After the feast ends, Macbeth sees the ghost of one of the dead boy soldiers who gives him a dagger and leads him towards Duncan's tent. Macbeth brutally slays Duncan. Malcolm enters the tent and, flees in fear. Shaken, Macbeth gives her the dagger he has used to kill the King. Lady Macbeth rebukes him, saying that he should have left it in the tent and she goes herself to place the dagger in the hands of the sleeping chamberlains, she meets Macbeth in the church where they both wash the blood from their hands and she tells him that the water has washed their deed away. In the morning, Macduff finds Duncan dead, Macbeth slaughters the sleeping servants to prevent their denial of the murder. Macduff and Lennox, a Scottish noble, discuss that as Malcolm has fled to England that puts him under suspicion of being involved in the murder, they admire Macbeth's justice on the supposedly-treacherous servants. With Malcolm gone, Macbeth is asked to become King of Scotland. After the coronation he sits in a sour mood in his chamber.
He complains that killing Duncan was for nothing as Macbeth has no heirs to inherit the crown which will pass to Banquo and his son, according to the prophecy. He finds out that they both plan to leave; as Banquo is becoming suspicious, Macbeth sends three assassins to murder him. Banquo is killed. During the evening, Macbeth makes a comment about Banquo not keeping his promise to be at the feast; when the assassins arrive, Macbeth asks if they have succeeded and is enraged when he finds out that Fleance has escaped. Macbeth sees Banquo's ghost in his armour standing among other guests next to the table. Macbeth is afraid and starts to talk to the ghost, unseen by anyone else present. Lady Macbeth tries to calm everyone by claiming that her husband is unwell, but Macbeth continues to rave, which prompts Macduff and his wife to leave the feast despite the King ordering them to stay. Lady Macbeth takes Macbeth back to their chamber. Macbeth travels by night to talk to the three witches. Once he finds them, they show him a vision of slain soldiers who tell him to beware of Macduff, that Macbeth shall be King until Great Birnam Wood comes to Dunsinane Hill, where the royal castle is built.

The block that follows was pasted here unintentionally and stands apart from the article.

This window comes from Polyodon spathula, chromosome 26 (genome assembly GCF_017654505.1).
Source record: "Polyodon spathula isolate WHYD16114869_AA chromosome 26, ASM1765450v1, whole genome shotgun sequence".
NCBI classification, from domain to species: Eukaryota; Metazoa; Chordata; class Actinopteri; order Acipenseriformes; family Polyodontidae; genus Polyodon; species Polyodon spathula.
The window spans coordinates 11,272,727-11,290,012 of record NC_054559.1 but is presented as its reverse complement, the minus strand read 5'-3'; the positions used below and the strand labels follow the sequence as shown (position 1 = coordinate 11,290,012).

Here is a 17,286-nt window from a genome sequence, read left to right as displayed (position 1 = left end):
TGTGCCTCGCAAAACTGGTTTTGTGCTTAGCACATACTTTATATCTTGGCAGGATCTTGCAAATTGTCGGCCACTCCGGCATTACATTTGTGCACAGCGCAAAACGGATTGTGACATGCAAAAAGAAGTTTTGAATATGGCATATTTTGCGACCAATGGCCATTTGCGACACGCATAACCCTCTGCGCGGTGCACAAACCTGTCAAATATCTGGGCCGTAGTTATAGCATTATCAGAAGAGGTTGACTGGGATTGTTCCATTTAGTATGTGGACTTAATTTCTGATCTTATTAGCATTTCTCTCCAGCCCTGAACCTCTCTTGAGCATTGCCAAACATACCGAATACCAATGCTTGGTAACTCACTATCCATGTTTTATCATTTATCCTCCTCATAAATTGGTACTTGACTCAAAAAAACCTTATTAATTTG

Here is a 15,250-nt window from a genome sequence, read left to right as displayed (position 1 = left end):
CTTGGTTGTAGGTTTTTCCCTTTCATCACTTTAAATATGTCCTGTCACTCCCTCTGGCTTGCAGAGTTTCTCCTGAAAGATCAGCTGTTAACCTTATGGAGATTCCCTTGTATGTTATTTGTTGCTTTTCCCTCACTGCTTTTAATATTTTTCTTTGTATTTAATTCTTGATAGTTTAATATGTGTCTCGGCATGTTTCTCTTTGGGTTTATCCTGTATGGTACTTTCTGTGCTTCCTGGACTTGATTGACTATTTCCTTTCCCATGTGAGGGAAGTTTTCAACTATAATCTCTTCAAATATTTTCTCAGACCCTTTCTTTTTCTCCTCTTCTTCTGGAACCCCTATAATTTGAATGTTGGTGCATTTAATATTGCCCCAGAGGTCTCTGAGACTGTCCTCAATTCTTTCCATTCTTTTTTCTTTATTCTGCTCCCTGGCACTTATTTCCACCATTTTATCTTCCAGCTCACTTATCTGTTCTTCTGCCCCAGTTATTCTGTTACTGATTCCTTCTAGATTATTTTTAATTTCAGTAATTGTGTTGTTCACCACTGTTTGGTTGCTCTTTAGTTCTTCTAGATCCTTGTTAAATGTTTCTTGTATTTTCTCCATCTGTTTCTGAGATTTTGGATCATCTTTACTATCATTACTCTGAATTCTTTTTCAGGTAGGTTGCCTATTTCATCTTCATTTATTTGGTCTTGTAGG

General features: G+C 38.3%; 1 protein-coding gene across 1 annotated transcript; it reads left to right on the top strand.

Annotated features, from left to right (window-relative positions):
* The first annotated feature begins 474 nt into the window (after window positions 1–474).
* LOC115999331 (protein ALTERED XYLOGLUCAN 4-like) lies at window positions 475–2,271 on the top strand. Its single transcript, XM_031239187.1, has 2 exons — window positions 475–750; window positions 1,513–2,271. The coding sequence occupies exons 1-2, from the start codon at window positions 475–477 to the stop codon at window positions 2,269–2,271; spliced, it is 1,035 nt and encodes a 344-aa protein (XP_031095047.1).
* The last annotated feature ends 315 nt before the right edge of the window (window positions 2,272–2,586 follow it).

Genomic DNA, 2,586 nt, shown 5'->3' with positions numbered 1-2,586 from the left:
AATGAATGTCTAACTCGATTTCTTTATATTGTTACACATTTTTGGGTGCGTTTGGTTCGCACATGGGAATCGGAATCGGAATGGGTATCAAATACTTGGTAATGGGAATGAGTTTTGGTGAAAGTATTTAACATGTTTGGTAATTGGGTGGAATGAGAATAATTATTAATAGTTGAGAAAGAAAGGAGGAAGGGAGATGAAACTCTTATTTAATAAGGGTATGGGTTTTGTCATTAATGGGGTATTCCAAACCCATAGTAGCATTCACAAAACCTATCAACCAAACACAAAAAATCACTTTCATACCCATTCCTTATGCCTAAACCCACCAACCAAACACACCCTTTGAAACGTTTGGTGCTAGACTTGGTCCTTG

The ghost of the slain boy soldier who gave him the dagger tells Macbeth that he won't be slain by any man born of a woman. The King is found wandering the hills by Lennox. Anxious at this, in a fit of rage, Macbeth orders Macduff's family and servants to be killed. Lady Macduff and her children are captured and burned at the stake, while a distraught Lady Macbeth watches the execution. After the burning she takes out the dagger, used to kill Duncan and washes it. Meanwhile, Macduff meets up with Malcolm, gathering troops in England. Ross and Angus inform Macduff about the murder of his family and servants. Stricken with grief and anger, Macduff swears revenge and he and Malcolm join forces to challenge Macbeth. Haunted by guilt, Lady Macbeth returns to the church in her village, now abandoned, laments the terrible deeds that have been done, how her hands are covered in blood, she sees the ghost of her dead child, which she urges to go to bed. She wanders in the hills and sees the three witches as she walks towards them.
In the castle, rumours spread that Macbeth has gone mad and his subjects fear h
Macbeth (1911 film)
Macbeth is a 1911 film adaptation of the William Shakespeare play Macbeth. Like all films of the time, it is black-and-white, with English intertitles. William Barker Frank Benson as Macbeth Constance Benson as Lady Macbeth Murray Carrington Guy Rathbone Macbeth on IMDb
Siward, Earl of Northumbria
Siward or Sigurd was an important earl of 11th-century northern England. The Old Norse nickname Digri and its Latin translation Grossus are given to him by near-contemporary texts. Siward was of Scandinavian origin a relative of Earl Ulf, emerged as a powerful regional strongman in England during the reign of Cnut. Cnut was a Scandinavian ruler who conquered England in the 1010s, Siward was one of the many Scandinavians who came to England in the aftermath of that conquest. Siward subsequently rose to become sub-ruler of most of northern England. From 1033 at the latest Siward was in control of southern Northumbria, that is, present-day Yorkshire, governing as earl on Cnut's behalf, he entrenched his position in northern England by marrying Ælfflæd, the daughter of Ealdred, Earl of Bamburgh. After killing Ealdred's successor Eadulf in 1041, Siward gained control of all Northumbria, he exerted his power in support of Cnut's successors, kings Harthacnut and Edward, assisting them with vital military aid and counsel.